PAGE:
• In the 1960s, Charlie Chan played with this trope to sell Volkswagens. In a TV ad, Charlie and company are gathered around the hospital bed of the perp he just fingered, and he explains how the seemingly obvious alibi—the man has his left leg and right arm in casts, therefore he could not have driven the stolen car—is no good after all. This Volkswagen has a new-fangled "automatic stick-shift transmission", so there was no need to work the clutch and shifter.
    Charlie: In conclusion, only thing evil man like Motley really need was far better alibi.

    Anime and Manga 
  • Inverted in Itsuwaribito. The protagonists find out that a miracle religion is a front for a money scam. Both the founder and the first pupil claim that they are innocent and the other was manipulating him to get money. The protagonist asks both of them privately what happened. He first asks the pupil about what the founder did with the money, and the pupil answers that the founder never let anyone else close to it. Then the protagonist asks the founder how he didn't notice the money next to boxes of equipment, and the founder answers that he didn't notice the boxes of money. The protagonist finds that the founder is innocent because the founder incorrectly stated that the money was put into boxes when it was actually placed inside bags next to boxes. If the pupil was telling the truth, then the founder would have known that the money was put inside bags.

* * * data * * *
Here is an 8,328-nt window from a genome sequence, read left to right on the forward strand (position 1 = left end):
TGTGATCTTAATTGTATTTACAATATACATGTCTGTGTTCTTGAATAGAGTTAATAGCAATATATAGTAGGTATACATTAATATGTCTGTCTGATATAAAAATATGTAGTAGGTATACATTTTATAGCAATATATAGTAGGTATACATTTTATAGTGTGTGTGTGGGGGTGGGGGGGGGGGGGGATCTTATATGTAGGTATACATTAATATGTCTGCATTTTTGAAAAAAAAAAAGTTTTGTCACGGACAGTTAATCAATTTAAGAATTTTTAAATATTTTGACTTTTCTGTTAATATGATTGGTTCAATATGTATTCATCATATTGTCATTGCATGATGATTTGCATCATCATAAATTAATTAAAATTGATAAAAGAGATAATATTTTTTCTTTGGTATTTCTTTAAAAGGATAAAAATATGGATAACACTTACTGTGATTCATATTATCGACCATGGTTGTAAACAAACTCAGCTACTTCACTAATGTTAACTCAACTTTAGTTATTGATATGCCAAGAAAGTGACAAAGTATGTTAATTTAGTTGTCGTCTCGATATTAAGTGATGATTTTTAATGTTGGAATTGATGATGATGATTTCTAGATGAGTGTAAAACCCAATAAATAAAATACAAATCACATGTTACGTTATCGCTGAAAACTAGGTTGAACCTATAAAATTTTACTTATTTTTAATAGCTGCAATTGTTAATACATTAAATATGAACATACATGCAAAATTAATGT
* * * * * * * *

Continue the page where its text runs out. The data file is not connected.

Comic Books